I am studying a treatment that degrades device quality and performed an independent sample test on two batches that had different initial quality. I analyzed the data with a two variable linear regression, the details are in my previous question here: How to combine 2 unpaired t tests that test the same effect

My specific questions in bold at the bottom of the post after this background information.

For easy reference the output of the regression is here:

enter image description here

I am interested in isolating and quantifying the effect of the treatment variable. Because the estimate for the treatment status effect magnitude is ~25% of the intercept this effect is important for us to consider.

However since the standard error of the treatment effect is 50% of the effect size there is a question of if this is a "real" effect.

Looking at the data below (1 standard deviation error bars), it is obvious that for either of the initial quality batches we can draw a horizontal line that passes within the error bar range for both the treated and untreated devices. This is used as justification that my conclusion is not reliable.

enter image description here

In presenting my data I used the P-value of the treatment variable as measure of the statistical significance of my finding. My exact words were the following:

“although the uncertainty appears large compared to the size of the effect, the observation of excess loss from the [treatment] is statistically significant with a p-value of 0.06. This indicates that if the [treatment] actually [does] not contribute excess loss then we would observe loss of this magnitude or greater only 6% of the time.”

This statement has been strongly criticized as incorrect and a common misunderstanding of the P-value. My understanding is that the technical definition of the P-value is: “Under the assumption of the null hypothesis, we would expect to see an effect this extreme or stronger P of the time”

I believe in my application the null hypothesis would be: The treatment has no effect.

My questions are the following:

1) If my definition of the P-value is correct and I am applying the null hypothesis correctly I do not understand what is wrong with the statement that I made. What is my error and how should I amend my statement or analysis?

2) What additional or alternative analysis could / should I do to make my statement about the significance of the effect more complete, precise, constrained, or specific?

  • 2
    $\begingroup$ (1) Can you explain at all why your statement "has been strongly criticized as incorrect"? (2) You haven't quite explained your plot, but it looks like means & standard deviations estimated separately for each of the four groups (on a reciprocal loss scale - why?). Usually you'd plot standard errors or confidence intervals for the mean. Other posts here deal with what conclusions you might or might not draw from overlap or non-overlap, but note that with large sample sizes you could have very precise estimates of each mean & one-std-deviation error bars that still overlap. $\endgroup$ – Scortchi - Reinstate Monica Jul 5 '16 at 14:43
  • $\begingroup$ I don't completely understand the criticism of my statement, which is why I'm posting here. :). I was told that this discription of the p-value is a very common misconception and that the p-value "says no such thing". I was also directed to this article on the misuse of p-values: nature.com/news/… I'm imagining that part of the criticism is the way I verbalized my understanding of the null hypothesis as "If the treatment actually does not contribute to excess loss..." $\endgroup$ – Canaryyellow Jul 6 '16 at 3:56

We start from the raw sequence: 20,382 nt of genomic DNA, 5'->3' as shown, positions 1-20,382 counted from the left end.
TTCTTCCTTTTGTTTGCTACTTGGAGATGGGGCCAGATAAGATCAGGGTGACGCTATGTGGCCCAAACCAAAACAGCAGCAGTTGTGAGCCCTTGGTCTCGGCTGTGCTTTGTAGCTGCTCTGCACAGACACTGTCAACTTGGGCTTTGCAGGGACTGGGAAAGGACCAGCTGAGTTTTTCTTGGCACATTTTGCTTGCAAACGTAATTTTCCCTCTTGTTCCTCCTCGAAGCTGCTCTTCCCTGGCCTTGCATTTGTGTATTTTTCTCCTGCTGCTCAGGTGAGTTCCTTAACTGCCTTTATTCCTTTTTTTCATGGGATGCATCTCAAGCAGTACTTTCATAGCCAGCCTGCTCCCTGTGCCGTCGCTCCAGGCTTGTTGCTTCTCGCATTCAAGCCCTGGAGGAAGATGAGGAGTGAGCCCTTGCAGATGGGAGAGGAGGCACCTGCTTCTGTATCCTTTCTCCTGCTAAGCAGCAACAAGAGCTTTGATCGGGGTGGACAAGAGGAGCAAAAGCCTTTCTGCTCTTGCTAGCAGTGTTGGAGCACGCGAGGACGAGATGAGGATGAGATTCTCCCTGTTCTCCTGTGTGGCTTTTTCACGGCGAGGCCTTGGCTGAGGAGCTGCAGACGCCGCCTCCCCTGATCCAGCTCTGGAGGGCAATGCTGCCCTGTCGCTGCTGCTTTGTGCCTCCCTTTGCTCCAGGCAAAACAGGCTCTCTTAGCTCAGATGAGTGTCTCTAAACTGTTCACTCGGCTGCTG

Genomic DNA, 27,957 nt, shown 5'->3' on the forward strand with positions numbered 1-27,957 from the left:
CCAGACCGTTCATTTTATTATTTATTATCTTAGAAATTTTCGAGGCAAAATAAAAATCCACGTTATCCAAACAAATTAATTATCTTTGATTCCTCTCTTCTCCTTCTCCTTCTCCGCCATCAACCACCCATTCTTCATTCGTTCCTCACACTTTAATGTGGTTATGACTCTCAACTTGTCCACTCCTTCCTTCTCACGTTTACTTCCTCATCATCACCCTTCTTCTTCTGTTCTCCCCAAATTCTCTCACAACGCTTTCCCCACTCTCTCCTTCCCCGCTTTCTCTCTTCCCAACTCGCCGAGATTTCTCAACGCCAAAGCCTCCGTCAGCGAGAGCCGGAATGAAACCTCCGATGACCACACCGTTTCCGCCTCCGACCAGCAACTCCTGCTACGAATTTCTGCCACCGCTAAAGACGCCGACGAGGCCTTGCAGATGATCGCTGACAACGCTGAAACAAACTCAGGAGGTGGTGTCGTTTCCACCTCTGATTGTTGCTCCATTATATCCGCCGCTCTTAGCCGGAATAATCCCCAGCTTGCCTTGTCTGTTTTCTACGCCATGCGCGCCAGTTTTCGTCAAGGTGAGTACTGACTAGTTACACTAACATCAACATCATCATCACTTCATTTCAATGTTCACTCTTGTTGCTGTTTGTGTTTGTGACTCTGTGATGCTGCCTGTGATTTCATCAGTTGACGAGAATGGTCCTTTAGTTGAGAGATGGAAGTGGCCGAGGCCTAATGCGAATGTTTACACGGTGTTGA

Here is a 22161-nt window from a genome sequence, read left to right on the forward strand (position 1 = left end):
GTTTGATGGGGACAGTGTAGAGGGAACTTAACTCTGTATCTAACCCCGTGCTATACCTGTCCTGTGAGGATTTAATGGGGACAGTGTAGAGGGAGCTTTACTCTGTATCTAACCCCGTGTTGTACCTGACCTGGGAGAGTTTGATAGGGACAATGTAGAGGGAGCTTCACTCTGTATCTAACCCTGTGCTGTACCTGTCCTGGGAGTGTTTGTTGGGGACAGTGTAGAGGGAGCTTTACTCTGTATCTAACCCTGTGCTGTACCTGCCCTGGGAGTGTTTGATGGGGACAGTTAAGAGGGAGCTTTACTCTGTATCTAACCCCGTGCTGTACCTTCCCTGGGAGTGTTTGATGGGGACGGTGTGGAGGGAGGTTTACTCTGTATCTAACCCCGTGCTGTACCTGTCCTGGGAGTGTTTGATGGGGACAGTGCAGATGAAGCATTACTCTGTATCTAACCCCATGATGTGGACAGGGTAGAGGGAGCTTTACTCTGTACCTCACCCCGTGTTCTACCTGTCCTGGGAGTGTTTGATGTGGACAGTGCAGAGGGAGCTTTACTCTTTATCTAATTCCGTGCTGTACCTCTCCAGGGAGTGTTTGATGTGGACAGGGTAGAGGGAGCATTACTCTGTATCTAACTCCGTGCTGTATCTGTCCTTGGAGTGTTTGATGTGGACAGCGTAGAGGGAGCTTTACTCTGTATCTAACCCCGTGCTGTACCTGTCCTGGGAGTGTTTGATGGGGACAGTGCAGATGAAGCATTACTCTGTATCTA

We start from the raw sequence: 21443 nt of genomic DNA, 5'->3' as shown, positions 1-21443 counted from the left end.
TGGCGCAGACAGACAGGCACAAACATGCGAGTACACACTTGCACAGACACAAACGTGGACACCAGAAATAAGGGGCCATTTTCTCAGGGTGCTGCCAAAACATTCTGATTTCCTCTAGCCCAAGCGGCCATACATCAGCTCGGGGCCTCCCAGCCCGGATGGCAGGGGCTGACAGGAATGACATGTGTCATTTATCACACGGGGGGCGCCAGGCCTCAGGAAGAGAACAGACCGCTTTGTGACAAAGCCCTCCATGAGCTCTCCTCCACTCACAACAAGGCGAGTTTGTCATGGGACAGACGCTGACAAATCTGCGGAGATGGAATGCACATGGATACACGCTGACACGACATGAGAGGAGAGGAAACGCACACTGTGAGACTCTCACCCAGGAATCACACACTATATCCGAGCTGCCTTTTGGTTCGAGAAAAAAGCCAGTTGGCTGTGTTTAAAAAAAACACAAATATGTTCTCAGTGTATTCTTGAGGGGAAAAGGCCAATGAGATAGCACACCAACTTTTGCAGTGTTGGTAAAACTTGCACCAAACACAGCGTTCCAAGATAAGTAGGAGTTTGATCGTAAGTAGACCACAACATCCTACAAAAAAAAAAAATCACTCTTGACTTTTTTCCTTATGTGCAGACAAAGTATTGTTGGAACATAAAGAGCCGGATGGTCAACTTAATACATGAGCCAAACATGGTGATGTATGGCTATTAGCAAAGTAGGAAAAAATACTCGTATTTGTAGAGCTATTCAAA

• $\begingroup$ In response to (2). I edited the plot a little to make it easier for this community to parse. In my field The Quality factor = 1/Loss is what is typically reported. However since loss is quantity that adds in the normal way: Loss_total = Loss_(due to initial quality) + Loss_(due to treatment) I was working with the loss when I did the regression. $\endgroup$ – Canaryyellow Jul 6 '16 at 4:03

Assuming that there was random assignment of treatments, your analysis seems appropriate and your way of interpreting the p-value seems right to me. Of course, I could understand anyone that feels that they would want to see more evidence and that p=0.06 is not very compelling (even if the significance level was specified to be e.g. 0.1 beforehand - not quite sure what you specified, presumably something > 0.06) - as long as they are consistent and will not consider a p-value just below 0.05 as much different from p=0.06. Admitting to some uncertainty about whether the observed effect is definitely real may be appropriate. I can only speculate and may be totally wrong about this (since I lack details), but perhaps the reviewer got an impression that you equate "just about statistical signficant" = "my observed finding definitely reflects a proven scientifc truth" and due to such an impression pushes back very hard?

It looks to me like - the hopefully pre-specified, otherwise I could see concerns about using the p-value the way you do - inclusion of the (pre-treatment) quality in the model seems logical and appears to have some explanatory value - and importantly the treatment effect looks very similar in each category. It should be no surprise that splitting the data into sub-categories increases the uncertainty about the treatment estimate, if it is only estimated within sub-category. However, as I understand it, the assumption is that the treatment effect is constant across categories and the overall treatment effect is what is of interest so that the precision of the estimate in each sub-category should not be of primary concern.

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